The following strategy is recommended: prior to initiating anticoagulant therapy of any type, the integrity of the patient’s hemostatic system should be assessed by a careful history of prior bleeding events, and baseline PT and PTT. If there is a prolonged clotting time, the cause of this (deficiency or inhibitor) should be determined prior to initiating therapy, and treatment goals stratified to a risk-benefit assessment. In high-risk patients measuring both the PTT and anti-Xa activity may be useful. When intermittent heparin administration is used, the aPTT or anti-Xa activity should be measured 6 hours after the administered dose to maintain prolongation of the aPTT to 2–2.5 times that of the control value. However, LMW heparin therapy is the preferred option in this case, as no monitoring is required in most patients.
Continuous intravenous administration of heparin is accomplished via an infusion pump. After an initial bolus injection of 80–100 units/kg, a continuous infusion of about 15–22 units/kg/h is required to maintain the anti-Xa activity in the range of 0.3–0.7 units/mL. Low-dose prophylaxis is achieved with subcutaneous administration of heparin, 5000 units every 8–12 hours. Because of the danger of hematoma formation at the injection site, heparin must never be administered intramuscularly.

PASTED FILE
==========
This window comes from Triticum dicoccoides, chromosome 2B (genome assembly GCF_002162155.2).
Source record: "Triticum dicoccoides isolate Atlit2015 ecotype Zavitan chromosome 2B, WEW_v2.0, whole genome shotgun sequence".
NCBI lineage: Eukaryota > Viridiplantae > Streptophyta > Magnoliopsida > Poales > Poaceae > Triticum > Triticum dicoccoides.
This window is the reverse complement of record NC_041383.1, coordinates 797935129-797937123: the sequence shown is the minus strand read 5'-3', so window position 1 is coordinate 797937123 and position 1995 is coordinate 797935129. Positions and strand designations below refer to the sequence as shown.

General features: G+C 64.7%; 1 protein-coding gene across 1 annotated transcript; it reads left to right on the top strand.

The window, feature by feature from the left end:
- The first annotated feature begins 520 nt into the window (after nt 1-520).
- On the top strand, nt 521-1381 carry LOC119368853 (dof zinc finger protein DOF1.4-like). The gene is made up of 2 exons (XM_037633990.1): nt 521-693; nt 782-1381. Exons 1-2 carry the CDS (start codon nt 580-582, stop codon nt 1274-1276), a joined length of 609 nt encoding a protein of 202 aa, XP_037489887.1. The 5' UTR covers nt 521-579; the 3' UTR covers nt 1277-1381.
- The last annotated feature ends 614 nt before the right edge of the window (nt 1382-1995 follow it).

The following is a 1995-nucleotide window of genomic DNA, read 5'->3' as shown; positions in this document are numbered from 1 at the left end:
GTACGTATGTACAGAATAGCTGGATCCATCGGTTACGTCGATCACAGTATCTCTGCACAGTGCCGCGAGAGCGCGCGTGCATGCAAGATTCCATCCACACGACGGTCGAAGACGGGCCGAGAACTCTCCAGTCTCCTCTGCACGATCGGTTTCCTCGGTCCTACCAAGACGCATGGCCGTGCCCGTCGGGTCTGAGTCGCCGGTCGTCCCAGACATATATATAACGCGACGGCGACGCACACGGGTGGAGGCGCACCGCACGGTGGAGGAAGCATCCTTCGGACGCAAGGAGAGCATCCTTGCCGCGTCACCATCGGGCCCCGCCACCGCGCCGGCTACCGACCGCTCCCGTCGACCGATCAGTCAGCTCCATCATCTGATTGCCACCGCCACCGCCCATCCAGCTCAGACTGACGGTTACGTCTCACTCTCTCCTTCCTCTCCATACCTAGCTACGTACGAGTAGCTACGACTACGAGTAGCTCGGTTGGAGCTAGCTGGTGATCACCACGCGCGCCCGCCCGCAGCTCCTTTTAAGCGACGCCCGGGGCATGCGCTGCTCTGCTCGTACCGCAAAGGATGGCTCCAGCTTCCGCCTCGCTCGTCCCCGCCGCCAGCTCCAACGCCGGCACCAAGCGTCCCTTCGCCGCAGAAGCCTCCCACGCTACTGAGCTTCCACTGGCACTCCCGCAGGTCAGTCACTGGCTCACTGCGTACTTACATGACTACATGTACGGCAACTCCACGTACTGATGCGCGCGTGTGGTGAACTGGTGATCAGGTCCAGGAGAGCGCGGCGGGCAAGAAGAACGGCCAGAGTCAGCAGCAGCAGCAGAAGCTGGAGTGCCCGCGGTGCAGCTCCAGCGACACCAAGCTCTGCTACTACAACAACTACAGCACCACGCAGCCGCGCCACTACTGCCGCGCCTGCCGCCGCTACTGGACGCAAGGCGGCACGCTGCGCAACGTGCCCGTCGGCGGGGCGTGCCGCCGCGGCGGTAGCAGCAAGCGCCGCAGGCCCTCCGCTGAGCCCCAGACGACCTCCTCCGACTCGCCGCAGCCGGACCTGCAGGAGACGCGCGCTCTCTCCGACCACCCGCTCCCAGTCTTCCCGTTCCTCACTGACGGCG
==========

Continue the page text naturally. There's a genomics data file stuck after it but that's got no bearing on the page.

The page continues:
Prophylactic enoxaparin is given subcutaneously in a dosage of 30 mg twice daily or 40 mg once daily. Full-dose enoxaparin therapy is 1 mg/kg subcutaneously every 12 hours. This corresponds to a therapeutic anti-factor Xa level of 0.5–1 unit/mL. Selected patients may be treated with enoxaparin 1.5 mg/kg once a day, with a target anti-Xa level of 1.5 units/mL. The prophylactic dosage of dalteparin is 5000 units subcutaneously once a day; therapeutic dosing is 200 units/kg once a day for venous disease or 120 units/kg every 12 hours for acute coronary syndrome. LMW heparin should be used with caution in patients with renal insufficiency or body weight greater than 150 kg. Measurement of the anti-Xa level is useful to guide dosing in these individuals.
The synthetic pentasaccharide molecule fondaparinux avidly binds antithrombin with high specific activity, resulting in efficient inactivation of factor Xa. Fondaparinux has a long half-life of 15 hours, allowing for once-daily dosing by subcutaneous administration. Fondaparinux is effective in the prevention and treatment of venous thromboembolism, and does not appear to cross-react with pathologic HIT antibodies in most individuals.
Excessive anticoagulant action of heparin is treated by discontinuance of the drug. If bleeding occurs, administration of a specific antagonist such as protamine sulfate